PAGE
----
• • Real sales strategy: The opportunity to identify sales strategies that directly align with business objectives has increased due to advancements in customer and market intelligence, and related analytics. Today’s adept sales manager uses advanced tools to ensure that the sales team understands, is incentivized, and has the metrics to pursue the goals of the business. Best Models for SaaS for Sales for the SMAC Generation The transformation of sales and sales management in the SMAC era has generated new requirements for the tools salespeople use to do their job. Though SaaS sales solutions trace their roots back to the late 1990s, today’s SaaS for sales solutions that natively fail to take best advantage of social, mobile, and analytics are outdated. The sales organizations that use those older SaaS tools operate at a disadvantage. Here are some of the more important requirements and related benefits enterprise sales professionals should look for today from their SaaS for sales solution: The transformation of sales and sales management in the SMAC era has generated new requirements for the tools salespeople use to do their job. • Sales effectiveness: The primary goal of any sales solution is to help salespeople become more effective at their jobs. For salespeople trying to stay afloat with all the processes and data brought on by the impact of SMAC, the sales solution has to make the job easier. Many sales solutions force salespeople to re-enter redundant data, to hunt for customer information that should be instantly available, to leave the context of the sales solution in order to communicate with other members of the team, and to review key customer information outside of the sales application. The SaaS sales solution must become an almost unconscious extension of the salesperson, increasing effectiveness across the sales experience. • Mobile from the start: Despite all the digitization, enterprise salespeople still jump into airplanes, drive to see clients, telecommute, or work out of sparse satellite offices. Salespeople, therefore, strongly prefer lightweight mobile devices. Tablets and smartphones are usually the devices of choice and many salespeople use several mobile devices. It is common for a salesperson to actively use a laptop, a tablet, and a smartphone. SaaS sales solutions, therefore, must be natively mobile. Radically different looking and acting mobile extensions don’t cut it; the SaaS sales solution should be designed with “mobile always” in mind and should, as much as possible given the differences in devices, offer similar user experiences, sales processes, and sales relevant information. • Pleasure to use: Sales management has historically struggled convincing sales practitioners to use sales tools, which renders risk into the entire sales operation. “Some use it, some don’t” is not an acceptable result. It turns out that SaaS sales solutions that are truly easy to use, even a pleasure to use, tend to be the solutions most actively adopted team-wide. Today’s SaaS sales solution should meet the gold standard of “zero training required.” In addition, given SMAC, the solution should natively, and easily, include social and instantly digestible yet meaningful analytics. Social and analytics usage in the context of the SaaS sales solution should not come across as afterthoughts or add-ons, and should not incur additional training costs. • Truly integrated: Personal productivity tools, such as Microsoft Outlook and Lotus Notes, remain the dominant email and contact management tools in enterprises. ERP long ago proliferated into enterprises and today virtually every Global 2000 company uses automated order management, finance and accounting (“F&A”), and human capital management (“HCM”) solutions. Sales personnel use personal productivity, order management, F&A, and HCM on a daily basis, either implicitly or explicitly. The state-of-the-art, truly integrated SaaS sales solution, therefore, should integrate with other applications so seamlessly that the sales person does not even realize that an application context switch is taking place; integration should take place quietly behind the scenes. PRODUCT VIEW | 3 ©2013 Enterprise Management Associates, Inc. All Rights Reserved. | www.enterprisemanagement.com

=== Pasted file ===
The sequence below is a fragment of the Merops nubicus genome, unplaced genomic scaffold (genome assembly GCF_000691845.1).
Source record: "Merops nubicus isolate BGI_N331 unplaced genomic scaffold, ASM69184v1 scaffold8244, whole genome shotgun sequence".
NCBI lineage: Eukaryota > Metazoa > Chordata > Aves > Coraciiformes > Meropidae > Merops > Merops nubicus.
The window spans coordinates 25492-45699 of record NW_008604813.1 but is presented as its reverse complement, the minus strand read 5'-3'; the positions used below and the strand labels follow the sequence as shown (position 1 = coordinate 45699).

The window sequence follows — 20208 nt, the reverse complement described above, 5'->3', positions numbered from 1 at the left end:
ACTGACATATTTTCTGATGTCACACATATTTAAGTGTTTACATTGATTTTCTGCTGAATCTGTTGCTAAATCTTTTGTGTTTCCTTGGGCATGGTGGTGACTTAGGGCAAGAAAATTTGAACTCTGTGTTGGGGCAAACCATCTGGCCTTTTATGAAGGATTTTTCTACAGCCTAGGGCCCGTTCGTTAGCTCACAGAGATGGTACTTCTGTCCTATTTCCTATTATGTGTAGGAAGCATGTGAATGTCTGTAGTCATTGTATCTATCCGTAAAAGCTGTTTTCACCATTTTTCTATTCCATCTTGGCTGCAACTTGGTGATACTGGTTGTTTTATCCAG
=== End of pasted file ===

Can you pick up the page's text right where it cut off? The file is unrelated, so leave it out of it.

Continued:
• • Collaborative and social: Effective sales people do not live in a vacuum. While access to social media and email provide the basics of collaboration, collaboration across top sales teams go further. Salespeople develop tricks, best practices, shortcuts, and discover important industry information that, if shared, may help other team members. It is not advisable, however, that salespeople use Facebook or Twitter to share information with the internal sales team. Instead, safe, subject-specific spaces to post and share information among the sales team should come as naturally in the modern SaaS sales solution as sending an email. • Functional breadth and depth: IT was right. Sales teams did lose functionality in many cases when they switched from on-premise to SaaS. In fact, many organizations became split shops, where, for example, the sales tool for line salespeople moved to SaaS, but sales management and customer service solutions remained on-premise, often with less than perfect integration between the parts. SaaS has been around long enough now, however, that: (a) the full on-premise breadth and depth SAP Cloud for Sales, by being of functionality should be available as part of a SaaS sales solution; a smart second-mover, has and (b) the simple navigation afforded by SaaS should apply to all jumped over first-generation sales experiences. That is, the new generation of SaaS solutions for SaaS sales solutions in terms sales should offer the best of both worlds, the ease of SaaS and the full of propelling sales effectiveness features of on-premise. SAP Cloud for Sales, by being a smart second-mover, has jumped over firstgeneration SaaS sales solutions in terms of propelling sales effectiveness, such as solutions offered by Salesforce.com and NetSuite, precisely because SAP originally designed and built Cloud for Sales with social, mobile, and analytics in mind. Here, in more detail, is why SAP Cloud for Sales is so effective. precisely because SAP originally designed and built Cloud for Sales with social, mobile, and analytics in mind. Product Description: How SAP Cloud for Sales Measures Up User Experience, Intuitive Yet Flexible Start with the user experience: The first two criteria identified for a successful SaaS solution for sales were “sales effectiveness” and “pleasure to use.” SAP intentionally designed SAP Cloud for Sales so that sales personnel would want to use it, not just have to use it. The trick was to make the user experience feel like it was custom designed for salespeople. The resulting user interface includes sales-specific functions on the left, and less formal but related functions, such as RSS feeds, a shelf for favorites or flagged items, and product information, on the right. It takes a salesperson no time at all to “get it.” In addition, it only takes a few clicks for a salesperson to customize their user experience if they so desire (see Figure 1 for an example). Many salespeople seem to actively use the shelf to keep their most imminent and imperative work close at hand, such as hot leads that need near-term follow-up, and important new contact to follow-up who just joined a longstanding customer, or deliverables required by management. PRODUCT VIEW | 4 ©2013 Enterprise Management Associates, Inc. All Rights Reserved. | www.enterprisemanagement.com